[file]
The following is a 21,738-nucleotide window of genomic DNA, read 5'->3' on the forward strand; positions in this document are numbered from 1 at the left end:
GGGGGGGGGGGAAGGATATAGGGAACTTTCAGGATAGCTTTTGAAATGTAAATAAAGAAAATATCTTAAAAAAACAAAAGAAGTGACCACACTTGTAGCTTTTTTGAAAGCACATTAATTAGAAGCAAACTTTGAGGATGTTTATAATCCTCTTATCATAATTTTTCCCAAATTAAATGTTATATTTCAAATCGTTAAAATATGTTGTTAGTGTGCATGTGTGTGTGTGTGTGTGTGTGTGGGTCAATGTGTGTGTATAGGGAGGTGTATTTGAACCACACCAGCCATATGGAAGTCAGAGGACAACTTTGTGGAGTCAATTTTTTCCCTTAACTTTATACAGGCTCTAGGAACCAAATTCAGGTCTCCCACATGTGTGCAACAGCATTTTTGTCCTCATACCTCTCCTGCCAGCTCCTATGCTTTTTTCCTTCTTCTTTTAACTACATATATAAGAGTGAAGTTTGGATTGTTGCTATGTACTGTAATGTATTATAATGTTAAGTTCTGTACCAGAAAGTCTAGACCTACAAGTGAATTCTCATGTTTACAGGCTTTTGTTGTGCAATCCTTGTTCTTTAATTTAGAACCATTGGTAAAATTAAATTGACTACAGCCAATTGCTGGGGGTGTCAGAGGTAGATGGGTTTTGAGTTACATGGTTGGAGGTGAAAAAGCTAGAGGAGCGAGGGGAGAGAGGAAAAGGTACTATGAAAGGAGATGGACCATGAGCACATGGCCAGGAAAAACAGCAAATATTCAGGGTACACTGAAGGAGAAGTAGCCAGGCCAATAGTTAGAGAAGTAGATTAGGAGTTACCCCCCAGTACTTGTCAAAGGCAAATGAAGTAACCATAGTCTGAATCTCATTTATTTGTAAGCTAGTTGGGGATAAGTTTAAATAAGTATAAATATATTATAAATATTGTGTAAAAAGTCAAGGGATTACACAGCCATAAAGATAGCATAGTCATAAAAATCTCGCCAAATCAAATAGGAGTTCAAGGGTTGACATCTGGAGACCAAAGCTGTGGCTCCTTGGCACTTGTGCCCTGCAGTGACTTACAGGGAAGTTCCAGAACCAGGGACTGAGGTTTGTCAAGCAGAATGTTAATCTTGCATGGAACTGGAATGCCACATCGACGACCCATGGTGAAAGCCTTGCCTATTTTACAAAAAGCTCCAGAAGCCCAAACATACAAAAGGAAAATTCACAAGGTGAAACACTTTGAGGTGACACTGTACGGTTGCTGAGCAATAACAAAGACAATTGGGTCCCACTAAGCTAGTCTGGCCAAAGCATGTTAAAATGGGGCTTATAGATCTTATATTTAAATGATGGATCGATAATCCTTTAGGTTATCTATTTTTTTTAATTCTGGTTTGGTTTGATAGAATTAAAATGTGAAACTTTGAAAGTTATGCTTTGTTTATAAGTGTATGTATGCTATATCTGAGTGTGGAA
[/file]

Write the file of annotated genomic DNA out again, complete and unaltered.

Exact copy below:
The following is a 21,738-nucleotide window of genomic DNA, read 5'->3' on the forward strand; positions in this document are numbered from 1 at the left end:
GGGGGGGGGGGAAGGATATAGGGAACTTTCAGGATAGCTTTTGAAATGTAAATAAAGAAAATATCTTAAAAAAACAAAAGAAGTGACCACACTTGTAGCTTTTTTGAAAGCACATTAATTAGAAGCAAACTTTGAGGATGTTTATAATCCTCTTATCATAATTTTTCCCAAATTAAATGTTATATTTCAAATCGTTAAAATATGTTGTTAGTGTGCATGTGTGTGTGTGTGTGTGTGTGTGGGTCAATGTGTGTGTATAGGGAGGTGTATTTGAACCACACCAGCCATATGGAAGTCAGAGGACAACTTTGTGGAGTCAATTTTTTCCCTTAACTTTATACAGGCTCTAGGAACCAAATTCAGGTCTCCCACATGTGTGCAACAGCATTTTTGTCCTCATACCTCTCCTGCCAGCTCCTATGCTTTTTTCCTTCTTCTTTTAACTACATATATAAGAGTGAAGTTTGGATTGTTGCTATGTACTGTAATGTATTATAATGTTAAGTTCTGTACCAGAAAGTCTAGACCTACAAGTGAATTCTCATGTTTACAGGCTTTTGTTGTGCAATCCTTGTTCTTTAATTTAGAACCATTGGTAAAATTAAATTGACTACAGCCAATTGCTGGGGGTGTCAGAGGTAGATGGGTTTTGAGTTACATGGTTGGAGGTGAAAAAGCTAGAGGAGCGAGGGGAGAGAGGAAAAGGTACTATGAAAGGAGATGGACCATGAGCACATGGCCAGGAAAAACAGCAAATATTCAGGGTACACTGAAGGAGAAGTAGCCAGGCCAATAGTTAGAGAAGTAGATTAGGAGTTACCCCCCAGTACTTGTCAAAGGCAAATGAAGTAACCATAGTCTGAATCTCATTTATTTGTAAGCTAGTTGGGGATAAGTTTAAATAAGTATAAATATATTATAAATATTGTGTAAAAAGTCAAGGGATTACACAGCCATAAAGATAGCATAGTCATAAAAATCTCGCCAAATCAAATAGGAGTTCAAGGGTTGACATCTGGAGACCAAAGCTGTGGCTCCTTGGCACTTGTGCCCTGCAGTGACTTACAGGGAAGTTCCAGAACCAGGGACTGAGGTTTGTCAAGCAGAATGTTAATCTTGCATGGAACTGGAATGCCACATCGACGACCCATGGTGAAAGCCTTGCCTATTTTACAAAAAGCTCCAGAAGCCCAAACATACAAAAGGAAAATTCACAAGGTGAAACACTTTGAGGTGACACTGTACGGTTGCTGAGCAATAACAAAGACAATTGGGTCCCACTAAGCTAGTCTGGCCAAAGCATGTTAAAATGGGGCTTATAGATCTTATATTTAAATGATGGATCGATAATCCTTTAGGTTATCTATTTTTTTTAATTCTGGTTTGGTTTGATAGAATTAAAATGTGAAACTTTGAAAGTTATGCTTTGTTTATAAGTGTATGTATGCTATATCTGAGTGTGGAA